A tragic accident near Sacramento last weekend was the first fatality for popular ridesharing company Lyft. The accident occurred when a 24 year old man, who was a resident of West Sacramento, was returning home from Halloween in a Lyft vehicle. The driver of the Lyft vehicle, also from Sacramento, was driving at 60 miles an hour when he swerved to avoid a stalled Kia in the middle lane of the highway. He lost control of his 2014 Camry, which hit a tree, spun, and hit another tree. The second collision killed the passenger, who was sitting in the left rear seat.

The Kia had been rear-ended by a vehicle that left the scene. While the Kia was disabled, other cars also struck the Kia. Because this accident involved several cars, it could take up to several months to determine which party was at fault.

This accident is the first fatal crash in Lyft’s 2 ½ year history. Lyft operates by allowing passengers to use a smartphone app to find drivers who will give them a ride for a set fee in their personal cars. Other ridesharing companies include Uber and Sidecar.

In recent months, ridesharing companies have come under scrutiny about whether their insurance coverage is sufficient. Under current law and the way in which insurance policies are structured, the coverage varies depending on whether a driver has been matched with a passenger. In other words, if a ridesharing company driver is driving around waiting to be matched with a passenger and gets into a serious accident, the insurance company of the ridesharing company will most likely not provide coverage. In that case, the driver’s own personal insurance policy may kick in, but personal auto insurers are complaining that their policies are not designed to cover commercial activities, such as paid rides.

In the case of this accident, Lyft has a $1 million liability insurance policy, including uninsured/underinsured liability coverage. The policy appears to be structured to cover this accident, no matter which party is ultimately found to be at fault. If the Lyft driver was at fault, the $1 million should cover the accident. If someone else was at fault and they were not insured, or did not have adequate insurance, Lyft’s $1 million uninsured/underinsured coverage should apply. In California, drivers are only required to carry $15,000 in insurance for death or injury to multiple parties.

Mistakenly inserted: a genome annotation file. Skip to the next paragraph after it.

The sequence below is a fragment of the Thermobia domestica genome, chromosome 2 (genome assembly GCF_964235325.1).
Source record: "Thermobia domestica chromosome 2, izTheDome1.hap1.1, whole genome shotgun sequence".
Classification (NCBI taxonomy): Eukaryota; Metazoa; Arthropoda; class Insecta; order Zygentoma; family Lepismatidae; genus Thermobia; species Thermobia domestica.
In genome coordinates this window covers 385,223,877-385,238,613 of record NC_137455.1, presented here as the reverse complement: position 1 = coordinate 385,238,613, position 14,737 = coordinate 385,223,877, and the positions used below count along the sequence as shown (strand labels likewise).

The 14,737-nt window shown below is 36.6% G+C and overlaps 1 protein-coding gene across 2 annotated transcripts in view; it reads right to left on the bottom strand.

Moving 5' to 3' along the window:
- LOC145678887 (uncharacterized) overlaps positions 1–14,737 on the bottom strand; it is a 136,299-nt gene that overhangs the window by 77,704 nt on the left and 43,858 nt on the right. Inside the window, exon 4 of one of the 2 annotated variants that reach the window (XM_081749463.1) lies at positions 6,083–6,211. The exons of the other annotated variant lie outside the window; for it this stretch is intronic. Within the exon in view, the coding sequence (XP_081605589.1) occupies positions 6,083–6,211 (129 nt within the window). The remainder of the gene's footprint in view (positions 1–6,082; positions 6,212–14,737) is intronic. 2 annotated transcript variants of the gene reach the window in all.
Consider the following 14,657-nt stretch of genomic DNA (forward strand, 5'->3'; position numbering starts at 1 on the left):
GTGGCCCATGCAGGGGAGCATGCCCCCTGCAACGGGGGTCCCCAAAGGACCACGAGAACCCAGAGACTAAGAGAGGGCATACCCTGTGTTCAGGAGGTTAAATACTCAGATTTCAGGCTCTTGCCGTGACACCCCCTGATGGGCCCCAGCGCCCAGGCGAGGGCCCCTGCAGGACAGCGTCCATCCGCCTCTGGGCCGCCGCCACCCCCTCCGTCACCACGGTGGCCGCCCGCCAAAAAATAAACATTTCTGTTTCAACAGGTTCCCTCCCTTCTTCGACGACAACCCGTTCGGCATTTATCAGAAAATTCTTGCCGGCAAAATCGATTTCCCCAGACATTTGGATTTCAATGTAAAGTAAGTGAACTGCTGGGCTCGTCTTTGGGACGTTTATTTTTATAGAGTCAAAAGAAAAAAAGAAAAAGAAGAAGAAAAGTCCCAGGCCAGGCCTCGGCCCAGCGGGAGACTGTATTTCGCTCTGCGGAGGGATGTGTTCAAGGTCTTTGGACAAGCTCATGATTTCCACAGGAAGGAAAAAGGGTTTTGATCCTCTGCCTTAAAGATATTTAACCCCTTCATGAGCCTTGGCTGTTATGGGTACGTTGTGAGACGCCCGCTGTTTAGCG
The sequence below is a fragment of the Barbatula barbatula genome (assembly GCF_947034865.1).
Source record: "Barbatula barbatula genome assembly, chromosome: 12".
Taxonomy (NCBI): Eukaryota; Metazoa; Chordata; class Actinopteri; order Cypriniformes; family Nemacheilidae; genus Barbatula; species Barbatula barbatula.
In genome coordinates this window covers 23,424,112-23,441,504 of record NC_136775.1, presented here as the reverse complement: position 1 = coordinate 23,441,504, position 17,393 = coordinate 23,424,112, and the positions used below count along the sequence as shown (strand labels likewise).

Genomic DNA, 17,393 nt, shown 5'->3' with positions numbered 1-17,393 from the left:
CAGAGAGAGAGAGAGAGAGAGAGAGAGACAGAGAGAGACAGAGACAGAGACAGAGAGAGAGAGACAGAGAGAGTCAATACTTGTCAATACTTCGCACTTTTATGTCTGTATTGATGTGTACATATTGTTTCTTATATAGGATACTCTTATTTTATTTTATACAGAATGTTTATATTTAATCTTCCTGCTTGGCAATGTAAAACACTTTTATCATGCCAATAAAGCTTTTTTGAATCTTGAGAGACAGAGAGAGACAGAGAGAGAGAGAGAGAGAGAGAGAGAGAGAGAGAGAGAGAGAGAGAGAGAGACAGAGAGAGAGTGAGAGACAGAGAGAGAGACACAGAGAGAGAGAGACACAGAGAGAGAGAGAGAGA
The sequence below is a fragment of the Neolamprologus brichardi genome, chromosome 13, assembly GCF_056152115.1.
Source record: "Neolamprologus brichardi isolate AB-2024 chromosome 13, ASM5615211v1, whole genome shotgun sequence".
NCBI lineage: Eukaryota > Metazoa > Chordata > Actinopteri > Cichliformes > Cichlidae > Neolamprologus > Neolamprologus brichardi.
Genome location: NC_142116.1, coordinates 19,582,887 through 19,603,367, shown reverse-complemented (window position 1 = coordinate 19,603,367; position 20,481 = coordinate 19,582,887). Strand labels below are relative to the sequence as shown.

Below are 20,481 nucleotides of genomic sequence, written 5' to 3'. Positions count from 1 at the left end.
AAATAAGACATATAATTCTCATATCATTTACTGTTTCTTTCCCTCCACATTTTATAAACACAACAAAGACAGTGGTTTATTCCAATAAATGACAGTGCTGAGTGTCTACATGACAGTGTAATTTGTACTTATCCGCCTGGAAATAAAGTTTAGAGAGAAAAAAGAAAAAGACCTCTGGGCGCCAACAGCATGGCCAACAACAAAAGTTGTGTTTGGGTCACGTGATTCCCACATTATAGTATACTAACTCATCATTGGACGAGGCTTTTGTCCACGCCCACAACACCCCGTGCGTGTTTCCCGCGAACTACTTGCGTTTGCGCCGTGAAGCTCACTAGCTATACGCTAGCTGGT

Recently, a bill was passed in California to deal with ridesharing insurance concerns. The law requires insurance coverage when a driver for a ridesharing company is logged into a company’s app but hasn’t been matched with a passenger. The law takes effect on July 1, 2015. The maximum mandated coverage is $200,000.

Another fatal California accident which occurred on New Year’s Eve last year in San Francisco made lawmakers aware of the problem of an insurance gap with ridesharing companies. A driver for Uber hit and killed a six year old girl, and injured her mother and brother, while he was logged into the Uber app and was waiting for a ride request. He only had the minimum insurance coverage required under law, and Uber is denying liability because the driver was not transporting a passenger at the time of the accident. The family is suing Uber for wrongful death.

As technology improves, in some cases the law does not keep pace with technology. These insurance issues are a prime example. If you have been injured in an accident involving a ridesharing company, you may have to deal with insurance coverage issues until the new law takes effect in California.

At Liberty Law, Micha Star Liberty believes that ridesharing companies should structure their insurance coverage so that there are no potential gaps that could leave a person without recourse. If you’ve been involved in an accident in the Oakland-San Francisco area, call Micha Star Liberty, San Francisco automobile accident attorney, at 510-645-1000 or 415-896-1000. She will help you obtain compensation for your accident. Call today for your free consultation.



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